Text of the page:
Rick Pitino has all the answers

The persistent whistles and accompanying fouls. The poor shooting and low scoring. Zubaz jerseys. Yes, college basketball seems to have an image problem this season.

Fear not, fans. Louisville Coach Rick Pitino has a solution: Follow the NBA-brick road toward freedom of movement.

“I think [ESPN analyst] Jay Bilas has done a tirade on the way college is being played,” Pitino said Sunday. “I started thinking about it because I was on a committee many years ago with a bunch of coaches, Pat Riley, Larry Brown, general managers, about 18 of us in the room. David Stern called the meeting to change professional basketball. I think at the time there were only one or two teams breaking 100. Pro basketball was ugly, just like you’re saying now.

“We talked about the zone. We talked about eight seconds in the back court. Then we left the meeting and everybody wanted to do something about it.

“Go back a little bit, for all the New York guys. My team with the Knicks averaged 116.8 points in the game and we were third in the league in scoring. The NBA came full cycle, couldn’t break 100.

“What was happening is, all the things we tried to come up with weren’t the answer.”

But what is the answer, Rick?! Tell us! Please!

“What happened in the NBA now is they stopped all the arm bars, all the standing up of screens, all the coming across and chopping the guy. They stopped all that. Now there’s freedom of movement in the NBA and you see great offense.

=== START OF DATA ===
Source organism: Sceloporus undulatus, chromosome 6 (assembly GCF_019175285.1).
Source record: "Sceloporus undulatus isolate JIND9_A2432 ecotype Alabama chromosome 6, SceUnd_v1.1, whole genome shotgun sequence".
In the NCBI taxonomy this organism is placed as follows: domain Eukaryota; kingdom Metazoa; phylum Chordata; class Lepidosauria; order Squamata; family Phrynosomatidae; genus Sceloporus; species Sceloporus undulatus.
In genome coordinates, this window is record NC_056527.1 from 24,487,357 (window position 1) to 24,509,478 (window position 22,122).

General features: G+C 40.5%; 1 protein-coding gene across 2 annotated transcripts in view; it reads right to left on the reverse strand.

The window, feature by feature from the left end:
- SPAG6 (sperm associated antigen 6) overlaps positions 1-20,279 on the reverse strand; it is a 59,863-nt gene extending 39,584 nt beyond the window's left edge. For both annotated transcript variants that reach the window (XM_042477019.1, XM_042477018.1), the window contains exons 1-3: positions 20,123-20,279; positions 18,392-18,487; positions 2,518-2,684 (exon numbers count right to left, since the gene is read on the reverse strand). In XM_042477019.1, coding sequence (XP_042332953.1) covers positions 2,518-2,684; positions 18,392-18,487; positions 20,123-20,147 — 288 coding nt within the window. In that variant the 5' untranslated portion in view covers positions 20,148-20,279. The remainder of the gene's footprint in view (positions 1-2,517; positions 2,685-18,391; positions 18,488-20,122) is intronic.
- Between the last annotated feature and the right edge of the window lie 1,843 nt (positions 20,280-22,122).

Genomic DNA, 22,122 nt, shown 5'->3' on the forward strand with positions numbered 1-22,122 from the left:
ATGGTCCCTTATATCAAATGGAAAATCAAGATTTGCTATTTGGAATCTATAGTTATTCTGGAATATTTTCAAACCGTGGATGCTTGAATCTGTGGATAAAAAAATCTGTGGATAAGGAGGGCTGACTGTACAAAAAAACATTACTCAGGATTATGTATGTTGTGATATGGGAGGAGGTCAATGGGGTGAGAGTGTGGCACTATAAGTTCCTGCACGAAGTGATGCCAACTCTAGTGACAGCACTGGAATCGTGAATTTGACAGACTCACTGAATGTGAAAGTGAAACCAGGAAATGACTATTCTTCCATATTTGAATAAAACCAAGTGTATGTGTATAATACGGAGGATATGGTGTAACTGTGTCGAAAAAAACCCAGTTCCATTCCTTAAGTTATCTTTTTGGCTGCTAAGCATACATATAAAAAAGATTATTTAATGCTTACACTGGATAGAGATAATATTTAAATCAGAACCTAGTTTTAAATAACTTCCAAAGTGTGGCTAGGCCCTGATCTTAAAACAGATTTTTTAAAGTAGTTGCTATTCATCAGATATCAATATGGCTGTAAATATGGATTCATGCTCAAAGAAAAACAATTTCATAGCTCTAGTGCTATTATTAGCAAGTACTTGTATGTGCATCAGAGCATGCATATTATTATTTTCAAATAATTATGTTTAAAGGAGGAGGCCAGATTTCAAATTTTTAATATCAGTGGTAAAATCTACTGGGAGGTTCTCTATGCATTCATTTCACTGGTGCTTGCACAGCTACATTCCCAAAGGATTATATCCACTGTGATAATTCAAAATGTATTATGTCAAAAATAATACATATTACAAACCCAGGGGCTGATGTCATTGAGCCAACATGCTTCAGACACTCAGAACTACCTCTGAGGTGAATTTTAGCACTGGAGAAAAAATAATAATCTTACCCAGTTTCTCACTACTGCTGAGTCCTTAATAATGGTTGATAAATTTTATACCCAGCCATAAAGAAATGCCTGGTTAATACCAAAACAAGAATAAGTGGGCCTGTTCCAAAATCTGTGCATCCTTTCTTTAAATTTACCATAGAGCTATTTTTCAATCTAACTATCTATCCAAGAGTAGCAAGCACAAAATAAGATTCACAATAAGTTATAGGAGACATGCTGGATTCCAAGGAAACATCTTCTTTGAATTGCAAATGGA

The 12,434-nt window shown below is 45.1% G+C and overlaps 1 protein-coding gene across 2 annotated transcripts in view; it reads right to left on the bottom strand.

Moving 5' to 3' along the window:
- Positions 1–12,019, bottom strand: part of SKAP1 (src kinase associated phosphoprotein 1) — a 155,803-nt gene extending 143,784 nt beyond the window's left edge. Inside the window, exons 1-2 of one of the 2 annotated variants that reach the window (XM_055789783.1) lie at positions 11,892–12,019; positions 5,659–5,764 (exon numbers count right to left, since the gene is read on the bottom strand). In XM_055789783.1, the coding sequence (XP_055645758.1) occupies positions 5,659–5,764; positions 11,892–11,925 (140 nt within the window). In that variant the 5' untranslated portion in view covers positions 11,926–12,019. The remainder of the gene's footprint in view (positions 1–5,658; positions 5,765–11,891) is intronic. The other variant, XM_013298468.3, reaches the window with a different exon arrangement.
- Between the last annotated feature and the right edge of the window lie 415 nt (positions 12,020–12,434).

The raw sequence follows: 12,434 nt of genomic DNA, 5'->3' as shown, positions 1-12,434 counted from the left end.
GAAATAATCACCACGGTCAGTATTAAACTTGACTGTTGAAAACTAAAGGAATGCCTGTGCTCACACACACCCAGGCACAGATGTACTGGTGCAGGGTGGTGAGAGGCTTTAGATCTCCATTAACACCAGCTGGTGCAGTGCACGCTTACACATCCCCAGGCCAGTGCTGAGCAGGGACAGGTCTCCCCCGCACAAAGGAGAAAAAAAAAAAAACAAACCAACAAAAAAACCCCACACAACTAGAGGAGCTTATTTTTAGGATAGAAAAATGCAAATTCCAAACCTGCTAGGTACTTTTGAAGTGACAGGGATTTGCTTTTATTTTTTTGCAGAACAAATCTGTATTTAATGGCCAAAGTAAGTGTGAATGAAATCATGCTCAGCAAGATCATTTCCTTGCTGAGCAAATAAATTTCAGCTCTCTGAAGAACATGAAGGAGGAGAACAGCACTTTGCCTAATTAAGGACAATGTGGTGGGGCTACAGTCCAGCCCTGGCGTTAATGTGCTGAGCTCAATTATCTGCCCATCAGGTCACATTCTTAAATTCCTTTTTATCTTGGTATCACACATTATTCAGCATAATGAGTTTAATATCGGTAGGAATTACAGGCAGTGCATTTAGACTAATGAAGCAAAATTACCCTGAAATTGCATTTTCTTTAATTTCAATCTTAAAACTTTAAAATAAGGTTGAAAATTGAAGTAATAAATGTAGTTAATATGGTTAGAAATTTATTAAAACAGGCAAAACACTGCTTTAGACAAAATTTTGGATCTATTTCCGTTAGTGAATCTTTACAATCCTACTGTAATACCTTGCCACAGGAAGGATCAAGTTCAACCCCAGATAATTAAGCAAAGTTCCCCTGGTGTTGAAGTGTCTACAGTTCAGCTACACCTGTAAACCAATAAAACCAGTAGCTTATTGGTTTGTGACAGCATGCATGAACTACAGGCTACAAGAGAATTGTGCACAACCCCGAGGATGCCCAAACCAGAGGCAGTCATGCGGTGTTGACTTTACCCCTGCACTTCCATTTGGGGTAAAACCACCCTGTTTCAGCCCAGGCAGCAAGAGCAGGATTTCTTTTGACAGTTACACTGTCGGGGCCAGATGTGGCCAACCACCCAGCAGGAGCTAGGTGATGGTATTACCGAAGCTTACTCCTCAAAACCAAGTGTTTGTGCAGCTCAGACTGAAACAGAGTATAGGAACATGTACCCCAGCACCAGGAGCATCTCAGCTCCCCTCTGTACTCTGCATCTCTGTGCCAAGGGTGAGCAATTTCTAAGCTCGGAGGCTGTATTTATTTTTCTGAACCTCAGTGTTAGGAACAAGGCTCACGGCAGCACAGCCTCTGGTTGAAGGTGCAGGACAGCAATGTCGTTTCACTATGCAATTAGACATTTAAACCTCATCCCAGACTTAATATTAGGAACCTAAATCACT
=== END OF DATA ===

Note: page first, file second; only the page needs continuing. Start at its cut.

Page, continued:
“When you coach in the Big East, you should wear body guard. Peyton [Siva] wears body guard, shoulder pads, because you can’t cut, can’t move. The referees are caught in a quandary. They’re saying, ‘We’re going to ruin the game, we’re on TV.’ Jay is 100 percent right: If we want to get back, take a page out of the NBA, have freedom of movement.”

Fair enough. But on the surface, this conflicts directly with Louisville’s in-your-face defensive style, which forces the nation’s second-highest turnover rate, according to Kenpom.com.

“Yeah, to be honest with you, we don’t really foul too much. Russ [Smith] will once in a while, like, he’ll get in the guy’s jocks and use his hands. We don’t do those things to stop freedom of movement.

“Russ, I’ll be honest with you, I told him last night, ‘That’s a foul, son.’ He got after the guy, that’s a foul.

“I’m all for it. We got to get through this year, then something has to be done about it. I complained for three years about coaches having conversations with referees. That was my biggest thing to the commissioners, is how can, during the game, the referees talk to coaches. Can you imagine someone screaming in your ear as you’re trying to make a Wall Street trade? You can’t do that.

“I think the freedom of movement has to start next year from the exhibition games. Have to allow it to happen. One of the worst things about certain calls, happens to Gorgui all the time, goes up for an offensive rebound, over-the-back call, second foul, he’s got to sit. You do have to call what you see. But the arm bars, the stopping of the screening and the stopping of the cutting is what was cleaned up the NBA.”

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